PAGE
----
too much of a good thing

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too much of a good thing

  1. Something enjoyable or beneficial which, nevertheless, becomes bothersome or harmful in large quantities or over an extended period of time.
    • 1814 July, [Jane Austen], chapter I, in Mansfield Park: [], volume II, London: [] T[homas] Egerton, [], →OCLC, page 26:
      "If I must say what I think," continued Mr. Rushworth, "in my opinion it is very disagreeable to be always rehearsing. It is having too much of a good thing. I am not so fond of acting as I was at first. []"
    • 1864, Anthony Trollope, chapter IV, in The Small House at Allington:
      "I like a woman with spirit," said Cradell. / "Oh, so do I. But one may have too much of a good thing."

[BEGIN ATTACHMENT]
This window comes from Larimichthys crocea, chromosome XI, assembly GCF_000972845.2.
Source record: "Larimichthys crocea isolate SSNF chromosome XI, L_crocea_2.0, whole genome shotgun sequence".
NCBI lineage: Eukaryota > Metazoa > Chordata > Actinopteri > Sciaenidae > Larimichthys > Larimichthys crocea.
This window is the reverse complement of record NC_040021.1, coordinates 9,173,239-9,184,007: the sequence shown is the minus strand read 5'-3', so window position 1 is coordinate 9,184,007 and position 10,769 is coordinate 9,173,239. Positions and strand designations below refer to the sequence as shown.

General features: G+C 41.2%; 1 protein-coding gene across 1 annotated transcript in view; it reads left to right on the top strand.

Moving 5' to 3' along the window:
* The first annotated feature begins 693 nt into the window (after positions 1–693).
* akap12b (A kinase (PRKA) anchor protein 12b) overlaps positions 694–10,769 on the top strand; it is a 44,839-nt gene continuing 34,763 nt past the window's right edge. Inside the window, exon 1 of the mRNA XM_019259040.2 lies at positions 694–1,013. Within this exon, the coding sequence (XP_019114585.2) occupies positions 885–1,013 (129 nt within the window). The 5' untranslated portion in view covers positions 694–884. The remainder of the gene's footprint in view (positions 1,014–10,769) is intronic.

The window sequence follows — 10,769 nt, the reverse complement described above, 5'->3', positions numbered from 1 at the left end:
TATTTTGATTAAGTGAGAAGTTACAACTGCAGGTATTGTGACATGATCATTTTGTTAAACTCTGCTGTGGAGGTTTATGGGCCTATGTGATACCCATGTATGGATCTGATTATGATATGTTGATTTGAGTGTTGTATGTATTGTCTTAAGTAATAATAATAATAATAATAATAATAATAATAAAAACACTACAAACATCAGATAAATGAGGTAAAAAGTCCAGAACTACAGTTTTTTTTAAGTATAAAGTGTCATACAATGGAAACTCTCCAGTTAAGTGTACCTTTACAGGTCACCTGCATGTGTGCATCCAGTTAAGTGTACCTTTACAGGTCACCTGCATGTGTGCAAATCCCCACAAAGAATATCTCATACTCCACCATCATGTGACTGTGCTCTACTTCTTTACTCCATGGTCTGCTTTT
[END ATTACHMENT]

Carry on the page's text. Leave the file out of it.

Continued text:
• c. 1922, D. H. Lawrence, “Tickets, Please”, in England, My England:
      "That you won't either," said Muriel, "Two's company; seven's too much of a good thing."
    • 2003 July 20, James Geary, “Risky business”, in Time:
      Household chemicals are about as personal as modern science gets. We are surrounded by hundreds of them every day — they're in our furnishings, our cosmetics, our vinyl floor tiles and plastic baby bottles. [] Are they too much of a good thing?



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